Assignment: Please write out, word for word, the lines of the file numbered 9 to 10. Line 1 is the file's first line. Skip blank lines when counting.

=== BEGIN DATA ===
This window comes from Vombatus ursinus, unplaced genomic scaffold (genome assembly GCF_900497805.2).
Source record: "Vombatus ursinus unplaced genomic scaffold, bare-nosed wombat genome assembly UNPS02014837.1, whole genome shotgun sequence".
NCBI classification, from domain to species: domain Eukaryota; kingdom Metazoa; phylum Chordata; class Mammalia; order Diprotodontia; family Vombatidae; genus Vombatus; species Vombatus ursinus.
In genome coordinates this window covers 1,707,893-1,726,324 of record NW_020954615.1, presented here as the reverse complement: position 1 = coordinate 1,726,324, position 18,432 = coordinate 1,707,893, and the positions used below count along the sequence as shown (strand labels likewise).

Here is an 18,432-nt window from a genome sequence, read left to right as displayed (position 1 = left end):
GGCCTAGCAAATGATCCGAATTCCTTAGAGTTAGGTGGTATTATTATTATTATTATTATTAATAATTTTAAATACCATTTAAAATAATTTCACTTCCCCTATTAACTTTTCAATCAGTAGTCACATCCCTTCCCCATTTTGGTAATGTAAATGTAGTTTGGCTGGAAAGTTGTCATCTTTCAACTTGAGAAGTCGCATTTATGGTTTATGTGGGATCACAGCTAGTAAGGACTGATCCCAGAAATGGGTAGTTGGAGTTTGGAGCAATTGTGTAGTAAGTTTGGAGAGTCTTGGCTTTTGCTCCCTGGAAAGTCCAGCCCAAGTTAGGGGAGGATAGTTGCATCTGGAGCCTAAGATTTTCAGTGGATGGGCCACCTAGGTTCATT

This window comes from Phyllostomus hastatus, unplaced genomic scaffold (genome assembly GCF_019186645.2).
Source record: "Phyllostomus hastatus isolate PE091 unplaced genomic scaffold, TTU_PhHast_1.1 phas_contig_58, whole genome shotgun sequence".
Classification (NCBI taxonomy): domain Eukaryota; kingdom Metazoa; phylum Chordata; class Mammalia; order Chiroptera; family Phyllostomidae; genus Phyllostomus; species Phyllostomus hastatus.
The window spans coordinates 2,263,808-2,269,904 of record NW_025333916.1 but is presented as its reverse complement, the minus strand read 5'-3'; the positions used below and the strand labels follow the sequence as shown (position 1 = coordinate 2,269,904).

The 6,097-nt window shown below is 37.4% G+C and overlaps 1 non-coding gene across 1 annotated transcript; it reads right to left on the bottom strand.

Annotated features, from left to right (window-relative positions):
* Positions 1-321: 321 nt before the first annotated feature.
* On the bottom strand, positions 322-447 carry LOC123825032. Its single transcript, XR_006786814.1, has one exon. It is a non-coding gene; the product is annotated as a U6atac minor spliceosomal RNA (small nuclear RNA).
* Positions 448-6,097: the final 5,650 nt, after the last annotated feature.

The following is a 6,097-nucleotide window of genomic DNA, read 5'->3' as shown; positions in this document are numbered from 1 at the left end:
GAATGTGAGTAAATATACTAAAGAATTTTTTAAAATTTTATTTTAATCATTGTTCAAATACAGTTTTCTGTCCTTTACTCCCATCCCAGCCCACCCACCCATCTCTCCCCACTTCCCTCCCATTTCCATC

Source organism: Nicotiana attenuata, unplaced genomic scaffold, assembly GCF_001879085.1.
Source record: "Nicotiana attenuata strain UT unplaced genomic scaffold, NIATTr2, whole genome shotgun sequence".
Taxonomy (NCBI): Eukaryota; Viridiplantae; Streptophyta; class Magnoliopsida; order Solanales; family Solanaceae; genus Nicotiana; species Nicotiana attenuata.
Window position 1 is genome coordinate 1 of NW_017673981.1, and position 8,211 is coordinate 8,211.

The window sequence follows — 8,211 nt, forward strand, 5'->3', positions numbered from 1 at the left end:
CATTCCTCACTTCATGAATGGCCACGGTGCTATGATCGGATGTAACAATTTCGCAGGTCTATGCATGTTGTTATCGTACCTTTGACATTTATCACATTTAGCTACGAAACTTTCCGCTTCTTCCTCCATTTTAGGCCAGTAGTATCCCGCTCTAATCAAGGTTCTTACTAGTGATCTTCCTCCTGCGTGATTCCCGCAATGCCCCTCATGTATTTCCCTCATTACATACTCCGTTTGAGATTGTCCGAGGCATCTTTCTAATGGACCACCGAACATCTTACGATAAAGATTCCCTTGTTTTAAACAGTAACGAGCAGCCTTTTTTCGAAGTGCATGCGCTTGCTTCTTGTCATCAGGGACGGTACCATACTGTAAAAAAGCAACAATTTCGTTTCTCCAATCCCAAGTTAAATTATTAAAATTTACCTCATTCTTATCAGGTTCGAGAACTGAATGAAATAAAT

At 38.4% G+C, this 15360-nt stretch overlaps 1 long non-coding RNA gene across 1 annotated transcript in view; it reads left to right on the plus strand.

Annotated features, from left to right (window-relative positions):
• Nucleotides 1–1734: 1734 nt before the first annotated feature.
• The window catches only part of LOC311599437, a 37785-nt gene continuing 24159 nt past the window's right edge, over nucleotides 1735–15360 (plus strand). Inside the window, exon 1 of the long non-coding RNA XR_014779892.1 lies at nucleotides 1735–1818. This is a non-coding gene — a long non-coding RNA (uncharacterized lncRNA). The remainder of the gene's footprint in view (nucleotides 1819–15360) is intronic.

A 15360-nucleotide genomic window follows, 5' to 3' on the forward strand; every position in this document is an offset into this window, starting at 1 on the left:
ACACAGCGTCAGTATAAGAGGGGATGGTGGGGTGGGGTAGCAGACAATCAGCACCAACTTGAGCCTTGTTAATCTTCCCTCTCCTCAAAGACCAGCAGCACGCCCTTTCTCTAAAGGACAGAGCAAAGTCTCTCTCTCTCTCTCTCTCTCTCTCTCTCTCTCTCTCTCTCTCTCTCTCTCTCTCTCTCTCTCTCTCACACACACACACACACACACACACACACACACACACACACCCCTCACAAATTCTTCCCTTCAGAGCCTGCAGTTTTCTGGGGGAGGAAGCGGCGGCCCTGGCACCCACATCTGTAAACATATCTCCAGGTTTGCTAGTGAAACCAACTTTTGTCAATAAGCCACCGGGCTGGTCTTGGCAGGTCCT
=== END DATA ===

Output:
Classification (NCBI taxonomy): domain Eukaryota; kingdom Metazoa; phylum Chordata; class Mammalia; order Chiroptera; family Phyllostomidae; genus Phyllostomus; species Phyllostomus hastatus.
The window spans coordinates 2,263,808-2,269,904 of record NW_025333916.1 but is presented as its reverse complement, the minus strand read 5'-3'; the positions used below and the strand labels follow the sequence as shown (position 1 = coordinate 2,269,904).